This tutorial guides you through creating background aerial imagery for Purdue University Airport (KLAF) in Tippecanoe County, Indiana, United States.
To complete the tutorial, you need:
- MSFS SDK,
- MSFS Toolkit,
- general purpose mapping software (eg Google Earth).
An image editor such as Adobe Photoshop, Affinity Photo or ImageMagick is optional.
The screenshots below show the difference between stock imagery (left) and our custom imagery.
All source files have been assambled into a project in klaf-aerial example available from Examples.
1. Install tools
Start MSFS. Go to Options > General > Developers settings menu and enable Developer Mode.
A black menu bar will appear and you will find SDK Installer under Help menu item. Run the installer.
Nool MSFS Toolkit
Download MSFS Toolkit and extract contents into a new folder.
Open Start > Settings > System > About > Advanced system settings > Environment variables.
Under System variables click on Path, then New. Enter the path where you extracted the toolkit.
Then press Windows key + R, type cmd and press Enter. A command prompt opens.
Type msfs and press Enter.
Everything was set up correctly if you see a list of MSFS Toolkit programs or a prompt to install OSGeo4W components (on first use of the toolkit).
2. Create project folder
Open Documents folder on your computer. Hold Shift and right-click, select Open Powershell window here from the menu.
Type the following command:
msfs project -type scenery -id KLAF -name "myname-airport-purdue-uni" -title "KLAF Purdue Uni" -creator "myname" -aerial "KLAF Purdue Uni"
This will create a MSFS add-on project folder named KLAF Purdue Uni. Inside it, create a subfolder named Source. This is where we will put all source files for the project.
3. Set up the area of interest
You need to define the area you want to replace with custom imagery.
Open Google Earth. Draw a polygon that covers the area you want to replace. For best blending, follow natural boundaries such as rivers and treelines.
KLAF lies next to the Wabash river. We trace it from the east to the southwest, then along treelines around the airport and denser parts of the nearby urban area. Save the polygon as purdue.kml file in Source folder of your project.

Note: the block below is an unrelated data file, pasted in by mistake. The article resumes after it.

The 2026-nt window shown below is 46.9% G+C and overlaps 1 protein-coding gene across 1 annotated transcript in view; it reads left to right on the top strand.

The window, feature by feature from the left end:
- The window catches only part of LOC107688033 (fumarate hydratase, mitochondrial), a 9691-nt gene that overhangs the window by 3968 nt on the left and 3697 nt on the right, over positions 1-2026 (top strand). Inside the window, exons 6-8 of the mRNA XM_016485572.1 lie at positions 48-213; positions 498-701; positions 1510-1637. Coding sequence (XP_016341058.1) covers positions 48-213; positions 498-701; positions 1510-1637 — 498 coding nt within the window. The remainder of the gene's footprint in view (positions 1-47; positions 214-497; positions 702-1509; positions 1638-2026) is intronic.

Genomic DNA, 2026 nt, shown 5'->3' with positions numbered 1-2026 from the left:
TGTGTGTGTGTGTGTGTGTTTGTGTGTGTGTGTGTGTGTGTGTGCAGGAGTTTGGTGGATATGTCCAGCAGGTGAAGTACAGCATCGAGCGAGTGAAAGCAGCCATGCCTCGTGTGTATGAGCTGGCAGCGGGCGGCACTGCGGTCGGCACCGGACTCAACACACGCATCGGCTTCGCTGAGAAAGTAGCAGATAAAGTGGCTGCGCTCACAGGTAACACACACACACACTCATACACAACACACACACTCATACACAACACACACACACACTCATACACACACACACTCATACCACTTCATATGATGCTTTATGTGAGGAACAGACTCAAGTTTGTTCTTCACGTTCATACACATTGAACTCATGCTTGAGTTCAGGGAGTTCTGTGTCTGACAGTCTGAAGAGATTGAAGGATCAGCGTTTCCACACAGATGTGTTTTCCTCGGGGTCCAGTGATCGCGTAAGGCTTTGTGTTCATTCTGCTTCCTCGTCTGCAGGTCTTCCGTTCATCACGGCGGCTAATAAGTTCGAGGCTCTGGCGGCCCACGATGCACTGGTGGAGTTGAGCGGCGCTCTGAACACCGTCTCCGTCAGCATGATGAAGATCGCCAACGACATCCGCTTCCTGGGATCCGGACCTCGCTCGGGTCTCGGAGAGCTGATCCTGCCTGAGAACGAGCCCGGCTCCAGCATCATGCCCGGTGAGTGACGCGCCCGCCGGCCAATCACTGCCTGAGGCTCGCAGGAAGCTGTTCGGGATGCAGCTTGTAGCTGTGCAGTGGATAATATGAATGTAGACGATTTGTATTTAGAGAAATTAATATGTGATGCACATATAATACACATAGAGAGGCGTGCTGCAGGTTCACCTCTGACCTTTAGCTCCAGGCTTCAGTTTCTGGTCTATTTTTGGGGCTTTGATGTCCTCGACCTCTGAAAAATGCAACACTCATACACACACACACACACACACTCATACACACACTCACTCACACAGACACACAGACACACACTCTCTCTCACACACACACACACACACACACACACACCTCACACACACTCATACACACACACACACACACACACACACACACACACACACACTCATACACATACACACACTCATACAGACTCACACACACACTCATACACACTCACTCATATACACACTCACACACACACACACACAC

4. Choose imagery
Now you need to choose which imagery to use. A fairly good source for the United States is Department of Agriculture’s National Agriculture Imagery Program (NAIP). Go to https://earthexplorer.usgs.gov/ and create an account (free).
Under Enter Search Criteria select KML/Shapefile Upload and upload the previously created purdue.kml file.
Switch to Data Sets tab. Tick Aerial Imagery > NAIP and click Results.
You will see a list of aerial images that cover your search area. You can see the footprint of each frame by clicking on the foot icon, and a low-resolution preview by clicking on the image icon next to it.
Download the frames with best colors, which at the time of writing are (acquisition date 2020-06-11):
Each downloaded frame is a ZIP that contains a XML file with description and a TIF file with the actual image. Copy TIF files into the Source folder of your project.
5. Cut imagery into tiles
Open your project folder. Hold Shift and right-click, select Open Powershell window here from the menu.
Type the following command (all a single line):
msfs aerial -border "Source\purdue.kml" -imagery "Source\*.tif" -res 0.5 "PackageSources\aerial\tiles"
This reprojects and cuts the imagery into tiles that MSFS development tools recognize. Target resolution is 0.5 meters per pixel, which will be rounded to closest level of detail: level 18 at approximately 0.59 meters per pixel.
6. Apply color-correction
Optional. After you have cut the tiles, you can apply color-correction, if needed.
Our downloaded imagery is slightly too bright and blue. Using ImageMagick software and the command window still open from the previous step, we can call ImageMagick to adjust brightness, contrast and color balance:
magick mogrify -channel rgb -brightness-contrast -14x-9 -channel blue -modulate 90,100,95 -alpha on "PackageSources\aerial\tiles\*.png"
You can also use other photo editing software to alter the tiles. Look for batch editing feature to automatically apply changes to a large number of images. Ensure that edited images get saved in 32 bit PNG format (RGB + alpha) to retain their transparency.
7. Build the project
Now type into command prompt:
After a short wait the MSFS SDK package tool starts building the final redistributable add-on package.
A new window will spawn to show progress.
After it completes, you will find the package in Output folder.
Copy myname-airport-purdue-uni folder into MSFS Community folder to activate the add-on in the simulator.
As you could see, the process is very straightforward.
To sum up, you need to:
- Create a project folder.
- Define a border and download aerial imagery.
- Cut imagery into tiles.
- Color-balance the tiles.
- Build the project.
MSFS Toolkit reduced most of these steps to a single command. Reprojection, cutting and blend masking were done for you automatically.